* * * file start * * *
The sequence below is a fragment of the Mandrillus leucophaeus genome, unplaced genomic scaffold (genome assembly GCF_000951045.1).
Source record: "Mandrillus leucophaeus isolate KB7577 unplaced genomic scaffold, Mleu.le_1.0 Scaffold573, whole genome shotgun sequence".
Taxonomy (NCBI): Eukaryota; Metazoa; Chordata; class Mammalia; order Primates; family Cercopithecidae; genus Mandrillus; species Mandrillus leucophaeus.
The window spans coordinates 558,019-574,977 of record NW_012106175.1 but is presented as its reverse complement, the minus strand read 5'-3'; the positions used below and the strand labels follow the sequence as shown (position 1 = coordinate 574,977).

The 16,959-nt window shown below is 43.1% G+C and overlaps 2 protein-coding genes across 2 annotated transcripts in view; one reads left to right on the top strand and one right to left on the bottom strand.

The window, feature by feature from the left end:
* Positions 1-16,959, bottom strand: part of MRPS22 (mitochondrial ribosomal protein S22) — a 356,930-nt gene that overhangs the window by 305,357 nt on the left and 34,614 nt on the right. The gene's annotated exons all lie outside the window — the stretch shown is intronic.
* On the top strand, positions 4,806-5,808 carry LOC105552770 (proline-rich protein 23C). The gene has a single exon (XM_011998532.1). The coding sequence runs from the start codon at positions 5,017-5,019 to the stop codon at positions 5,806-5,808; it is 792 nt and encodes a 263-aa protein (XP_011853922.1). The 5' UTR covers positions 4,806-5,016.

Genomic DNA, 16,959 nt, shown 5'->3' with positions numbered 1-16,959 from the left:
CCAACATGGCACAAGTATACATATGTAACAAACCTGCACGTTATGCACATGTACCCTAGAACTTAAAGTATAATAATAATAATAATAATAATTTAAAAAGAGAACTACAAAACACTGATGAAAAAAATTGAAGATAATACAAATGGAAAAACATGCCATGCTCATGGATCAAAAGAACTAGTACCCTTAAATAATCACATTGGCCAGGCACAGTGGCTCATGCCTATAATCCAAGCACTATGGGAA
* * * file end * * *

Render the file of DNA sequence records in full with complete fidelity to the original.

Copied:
The sequence below is a fragment of the Mandrillus leucophaeus genome, unplaced genomic scaffold (genome assembly GCF_000951045.1).
Source record: "Mandrillus leucophaeus isolate KB7577 unplaced genomic scaffold, Mleu.le_1.0 Scaffold573, whole genome shotgun sequence".
Taxonomy (NCBI): Eukaryota; Metazoa; Chordata; class Mammalia; order Primates; family Cercopithecidae; genus Mandrillus; species Mandrillus leucophaeus.
The window spans coordinates 558,019-574,977 of record NW_012106175.1 but is presented as its reverse complement, the minus strand read 5'-3'; the positions used below and the strand labels follow the sequence as shown (position 1 = coordinate 574,977).

The 16,959-nt window shown below is 43.1% G+C and overlaps 2 protein-coding genes across 2 annotated transcripts in view; one reads left to right on the top strand and one right to left on the bottom strand.

The window, feature by feature from the left end:
* Positions 1-16,959, bottom strand: part of MRPS22 (mitochondrial ribosomal protein S22) — a 356,930-nt gene that overhangs the window by 305,357 nt on the left and 34,614 nt on the right. The gene's annotated exons all lie outside the window — the stretch shown is intronic.
* On the top strand, positions 4,806-5,808 carry LOC105552770 (proline-rich protein 23C). The gene has a single exon (XM_011998532.1). The coding sequence runs from the start codon at positions 5,017-5,019 to the stop codon at positions 5,806-5,808; it is 792 nt and encodes a 263-aa protein (XP_011853922.1). The 5' UTR covers positions 4,806-5,016.

Genomic DNA, 16,959 nt, shown 5'->3' with positions numbered 1-16,959 from the left:
CCAACATGGCACAAGTATACATATGTAACAAACCTGCACGTTATGCACATGTACCCTAGAACTTAAAGTATAATAATAATAATAATAATAATTTAAAAAGAGAACTACAAAACACTGATGAAAAAAATTGAAGATAATACAAATGGAAAAACATGCCATGCTCATGGATCAAAAGAACTAGTACCCTTAAATAATCACATTGGCCAGGCACAGTGGCTCATGCCTATAATCCAAGCACTATGGGAA